Michelle Malloy (32) Ellie (5), and Twins Claire and Owen (2)
What was your postpartum experience?
As a late bloomer in middle school I became painfully aware of how my body was different than others. I remember dreaming about the day that I would have curves like other girls. I tried to focus on how capable my body was - I was a soccer player and a third degree black belt by the end of high school - but feelings of inadequacy followed me through college. When I got pregnant for the first time I loved seeing the changes my body was going through (I finally had boobs!). I was surprised, however, how quickly my normal activities became difficult or impossible; I stopped running around 20 weeks and realized by the third trimester that even walking too far or fast could be painful. Postpartum was jarring - I had a softer, weaker belly and my world looked vastly different than before I gave birth. I was incredibly lucky to be surrounded by supportive family and friends during that transition. Many of the mamas I met in birth class or newly postpartum are still dear friends who have helped to weather subsequent storms.
My second pregnancy with the twins was harder on me both mentally and physically. By 20 weeks Owen was falling off the growth curve and at 29 weeks I was admitted to antepartum for daily monitoring due to severely abnormal blood flow in his cord. I felt inadequacy flood back in and wished I could have a body that wasn’t failing me and my babies. I made a belly cast a few nights before their planned cesarean birth at 32 weeks (with the help of a very dear mama friend). I didn’t know at the time that it was the same size as one I had made at 40 weeks during my first pregnancy. It serves as a bittersweet reminder that the two babies growing inside me were not meant to come out when they did. Postpartum with the twins was a whirlwind of healing from surgery, long days and nights split between the NICU and home, postpartum anxiety that completely robbed me of my appetite and ability to sleep, and two horrible bouts of mastitis. As a result of the infections and my mental health I was unable to breastfeed both of my babies - something I had planned for and taken for granted. I work with breastfeeding pairs as a family physician, I had nursed my first child for 20 months, and I had done everything right to set myself up for a good milk supply with the twins. Though I pumped to provide some breastmilk for both babies and was able to nurse Claire occasionally for comfort, I still felt (and feel) inadequate. Another aspect of my second postpartum journey that stays with me is how people frequently commented on how my body looked and how quickly I returned to my slender pre-pregnant frame. They were completely unaware that my poor mental health, not a healthy lifestyle, was responsible. I try hard to normalize postpartum mood disorders with my patients as well as family, friends, and strangers, but it still carries so much stigma.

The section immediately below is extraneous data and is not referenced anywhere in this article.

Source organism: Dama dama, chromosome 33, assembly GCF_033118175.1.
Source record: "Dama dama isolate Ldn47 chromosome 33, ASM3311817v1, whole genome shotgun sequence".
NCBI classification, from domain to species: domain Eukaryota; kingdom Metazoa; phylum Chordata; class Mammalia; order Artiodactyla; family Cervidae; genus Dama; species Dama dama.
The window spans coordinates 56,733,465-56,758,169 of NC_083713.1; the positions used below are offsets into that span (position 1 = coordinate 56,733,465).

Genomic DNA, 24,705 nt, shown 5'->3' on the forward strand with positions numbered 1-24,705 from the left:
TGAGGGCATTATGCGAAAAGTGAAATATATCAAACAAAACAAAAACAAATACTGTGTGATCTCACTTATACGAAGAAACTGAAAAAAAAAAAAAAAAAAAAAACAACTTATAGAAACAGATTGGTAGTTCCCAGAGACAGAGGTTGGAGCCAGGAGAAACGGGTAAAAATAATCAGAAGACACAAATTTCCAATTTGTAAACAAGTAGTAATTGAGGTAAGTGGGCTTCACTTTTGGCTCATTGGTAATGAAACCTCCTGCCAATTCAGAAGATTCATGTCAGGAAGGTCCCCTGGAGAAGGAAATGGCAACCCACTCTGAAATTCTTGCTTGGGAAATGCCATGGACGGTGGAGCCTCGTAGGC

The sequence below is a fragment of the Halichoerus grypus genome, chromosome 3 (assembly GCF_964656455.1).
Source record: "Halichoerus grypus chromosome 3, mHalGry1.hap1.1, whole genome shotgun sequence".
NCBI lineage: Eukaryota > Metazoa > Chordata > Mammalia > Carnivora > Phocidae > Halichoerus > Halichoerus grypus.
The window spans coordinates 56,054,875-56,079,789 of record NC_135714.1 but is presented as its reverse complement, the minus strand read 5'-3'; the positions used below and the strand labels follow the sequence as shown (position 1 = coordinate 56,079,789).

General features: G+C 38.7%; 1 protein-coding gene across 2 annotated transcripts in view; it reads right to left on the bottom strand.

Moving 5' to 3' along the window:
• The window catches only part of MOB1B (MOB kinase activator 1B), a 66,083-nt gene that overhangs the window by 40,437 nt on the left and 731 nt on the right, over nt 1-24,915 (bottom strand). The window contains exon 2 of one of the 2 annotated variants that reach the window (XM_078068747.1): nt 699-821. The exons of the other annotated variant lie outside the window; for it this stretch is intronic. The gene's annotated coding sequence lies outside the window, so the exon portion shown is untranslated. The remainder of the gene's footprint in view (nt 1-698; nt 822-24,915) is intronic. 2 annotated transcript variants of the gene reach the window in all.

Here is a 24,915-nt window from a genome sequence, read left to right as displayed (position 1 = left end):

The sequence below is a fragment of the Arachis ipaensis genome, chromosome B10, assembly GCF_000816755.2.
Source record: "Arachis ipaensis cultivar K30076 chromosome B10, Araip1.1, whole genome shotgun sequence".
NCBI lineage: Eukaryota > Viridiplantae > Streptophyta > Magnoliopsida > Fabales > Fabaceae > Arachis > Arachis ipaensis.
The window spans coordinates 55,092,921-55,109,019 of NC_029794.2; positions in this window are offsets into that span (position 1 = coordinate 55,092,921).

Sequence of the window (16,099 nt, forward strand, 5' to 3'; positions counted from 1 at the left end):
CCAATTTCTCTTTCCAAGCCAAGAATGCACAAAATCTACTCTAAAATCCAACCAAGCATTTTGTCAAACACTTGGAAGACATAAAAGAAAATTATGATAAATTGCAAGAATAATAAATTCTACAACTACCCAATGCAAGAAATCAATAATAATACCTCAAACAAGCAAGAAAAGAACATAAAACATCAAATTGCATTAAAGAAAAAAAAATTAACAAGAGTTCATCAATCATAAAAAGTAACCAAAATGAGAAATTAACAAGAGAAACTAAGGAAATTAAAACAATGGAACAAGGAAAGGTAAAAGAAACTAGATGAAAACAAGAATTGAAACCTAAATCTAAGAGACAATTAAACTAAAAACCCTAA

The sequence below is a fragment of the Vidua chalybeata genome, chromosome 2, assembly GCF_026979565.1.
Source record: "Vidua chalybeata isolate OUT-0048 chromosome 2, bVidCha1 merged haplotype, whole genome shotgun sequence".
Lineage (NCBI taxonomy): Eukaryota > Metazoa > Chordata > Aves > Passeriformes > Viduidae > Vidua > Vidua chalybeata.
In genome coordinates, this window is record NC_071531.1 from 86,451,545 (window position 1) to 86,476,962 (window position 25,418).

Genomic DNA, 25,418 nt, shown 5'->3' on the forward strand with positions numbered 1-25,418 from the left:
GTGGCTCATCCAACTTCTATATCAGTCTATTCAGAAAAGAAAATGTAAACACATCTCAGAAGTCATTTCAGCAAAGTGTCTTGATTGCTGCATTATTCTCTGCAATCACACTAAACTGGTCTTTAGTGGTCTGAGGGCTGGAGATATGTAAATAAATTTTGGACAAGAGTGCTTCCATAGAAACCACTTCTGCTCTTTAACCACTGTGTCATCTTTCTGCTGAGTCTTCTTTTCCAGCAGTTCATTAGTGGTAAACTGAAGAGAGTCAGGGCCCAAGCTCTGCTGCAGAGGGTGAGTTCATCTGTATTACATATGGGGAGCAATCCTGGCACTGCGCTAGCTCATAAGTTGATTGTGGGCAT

It has been a slow and difficult two years, but since the twins’ most recent birthday I have found more space to redefine myself as an adult and a mother. I am more mindful about what I need to feel like a fulfilled human being. My body is stronger and more capable than I have given it credit for in a long time and it feels like time to honor that.
Why did you choose to participate in this movement and share your story?
I have loved seeing how bodies and stories of all kinds are celebrated by 4TBP. The strength and bravery of parents is awe-inspiring. I want to mark this moment in our lives by joining all of the amazing humans who have come before us.